Background Care homes have been particularly badly affected by the events of 2020. We acquired short-term resource from two streams to improve system resilience during winter.
Aims To assess the impact of enhanced specialist palliative care to care homes regarding responsiveness, professional support and education, referrals, advance care planning (ACP), hospital admissions and deaths in preferred place of death (PPD).
Methods A free education programme was offered to all care homes in Preston, Chorley and South Ribble commencing in November 2020. This was complemented by input from a Clinical Nurse Specialist over a total of six months.
Results Between 1 January and 31 May 2021, 56 patients were referred. 69% from the hospital palliative care team. 46% of patients had cancer. Four patients died before they were assessed. 68% of patients were seen within seven days of referral. 29 patients died during the project timescale and 93% of deaths were in a care home. The only hospital admission was precipitated by an acute event. We found evidence that documentation of ACP and escalation of treatment plans improved by our intervention. Potential hospital admissions were avoided in 14 cases due to ACPs. There were challenges for carers in attending education, with 172 attendees over 34 sessions. With regard to visiting during a time of societal restrictions, 28% of review appointments took place face-to-face.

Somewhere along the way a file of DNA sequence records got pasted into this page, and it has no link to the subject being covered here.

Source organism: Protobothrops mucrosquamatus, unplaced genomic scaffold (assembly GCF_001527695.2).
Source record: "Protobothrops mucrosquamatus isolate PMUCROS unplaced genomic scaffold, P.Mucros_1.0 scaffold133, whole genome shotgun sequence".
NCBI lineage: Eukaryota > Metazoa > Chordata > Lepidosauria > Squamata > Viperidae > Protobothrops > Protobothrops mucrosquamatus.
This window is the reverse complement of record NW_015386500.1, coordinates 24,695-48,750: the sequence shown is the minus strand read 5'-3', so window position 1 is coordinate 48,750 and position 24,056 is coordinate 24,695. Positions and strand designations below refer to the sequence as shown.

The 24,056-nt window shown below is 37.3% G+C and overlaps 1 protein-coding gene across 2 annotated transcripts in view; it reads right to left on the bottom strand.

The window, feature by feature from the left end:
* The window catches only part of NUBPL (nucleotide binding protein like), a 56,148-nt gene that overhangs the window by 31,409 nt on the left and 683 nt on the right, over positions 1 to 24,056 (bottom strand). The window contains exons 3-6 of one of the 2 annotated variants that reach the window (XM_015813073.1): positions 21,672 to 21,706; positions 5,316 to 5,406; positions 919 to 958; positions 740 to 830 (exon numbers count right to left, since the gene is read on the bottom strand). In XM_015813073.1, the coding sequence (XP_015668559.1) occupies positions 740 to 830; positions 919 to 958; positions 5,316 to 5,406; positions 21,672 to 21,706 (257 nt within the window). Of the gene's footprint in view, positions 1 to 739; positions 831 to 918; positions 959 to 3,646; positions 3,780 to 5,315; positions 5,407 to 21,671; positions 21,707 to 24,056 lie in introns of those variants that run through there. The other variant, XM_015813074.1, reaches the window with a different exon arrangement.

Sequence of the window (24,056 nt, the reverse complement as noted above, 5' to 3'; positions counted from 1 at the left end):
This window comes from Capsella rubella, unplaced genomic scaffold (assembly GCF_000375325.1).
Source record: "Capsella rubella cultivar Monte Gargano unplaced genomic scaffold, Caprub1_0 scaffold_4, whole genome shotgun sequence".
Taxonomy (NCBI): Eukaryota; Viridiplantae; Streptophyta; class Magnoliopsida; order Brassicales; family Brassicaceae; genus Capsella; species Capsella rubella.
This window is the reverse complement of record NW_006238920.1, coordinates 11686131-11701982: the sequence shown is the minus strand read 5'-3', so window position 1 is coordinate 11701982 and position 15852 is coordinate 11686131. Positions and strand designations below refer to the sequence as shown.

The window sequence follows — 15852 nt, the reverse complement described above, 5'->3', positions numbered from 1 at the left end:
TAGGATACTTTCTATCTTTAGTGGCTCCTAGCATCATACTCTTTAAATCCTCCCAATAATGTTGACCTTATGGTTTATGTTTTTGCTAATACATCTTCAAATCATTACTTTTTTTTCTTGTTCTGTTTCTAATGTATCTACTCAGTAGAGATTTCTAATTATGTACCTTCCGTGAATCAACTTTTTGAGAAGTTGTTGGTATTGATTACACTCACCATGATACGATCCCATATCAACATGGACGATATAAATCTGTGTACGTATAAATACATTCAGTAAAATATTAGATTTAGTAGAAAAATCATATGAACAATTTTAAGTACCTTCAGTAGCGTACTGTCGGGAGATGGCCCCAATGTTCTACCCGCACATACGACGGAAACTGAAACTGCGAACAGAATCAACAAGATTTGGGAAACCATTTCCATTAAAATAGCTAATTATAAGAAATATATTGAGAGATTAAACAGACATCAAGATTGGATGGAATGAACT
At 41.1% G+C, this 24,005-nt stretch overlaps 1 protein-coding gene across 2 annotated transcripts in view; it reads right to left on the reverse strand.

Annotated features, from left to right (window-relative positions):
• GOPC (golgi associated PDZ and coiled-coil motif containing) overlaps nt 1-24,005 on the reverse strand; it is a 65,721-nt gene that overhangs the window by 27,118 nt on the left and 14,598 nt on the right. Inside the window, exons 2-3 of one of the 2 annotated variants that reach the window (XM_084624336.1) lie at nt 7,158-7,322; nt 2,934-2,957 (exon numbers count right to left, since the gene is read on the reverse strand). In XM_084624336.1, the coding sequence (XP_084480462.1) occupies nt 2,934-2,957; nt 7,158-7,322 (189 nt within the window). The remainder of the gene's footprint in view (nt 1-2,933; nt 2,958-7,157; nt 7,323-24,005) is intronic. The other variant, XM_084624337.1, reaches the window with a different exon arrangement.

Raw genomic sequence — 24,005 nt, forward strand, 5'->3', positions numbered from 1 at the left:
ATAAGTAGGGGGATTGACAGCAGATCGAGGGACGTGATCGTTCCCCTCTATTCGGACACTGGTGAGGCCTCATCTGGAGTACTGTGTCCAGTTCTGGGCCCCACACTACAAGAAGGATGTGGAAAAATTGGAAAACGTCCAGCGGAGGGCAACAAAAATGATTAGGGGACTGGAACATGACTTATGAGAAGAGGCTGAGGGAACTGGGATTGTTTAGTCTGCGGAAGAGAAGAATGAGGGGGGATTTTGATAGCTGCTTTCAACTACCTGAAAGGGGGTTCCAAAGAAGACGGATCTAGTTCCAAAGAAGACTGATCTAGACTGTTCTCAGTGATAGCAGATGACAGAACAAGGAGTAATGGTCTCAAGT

Conclusions Education was well-received but further work is required to improve accessibility and to assess longevity of benefit. We responded clinically in a more timely manner, as compared to ‘normal care’. We identified a theme of inadequate and inconsistent documentation of future care planning.
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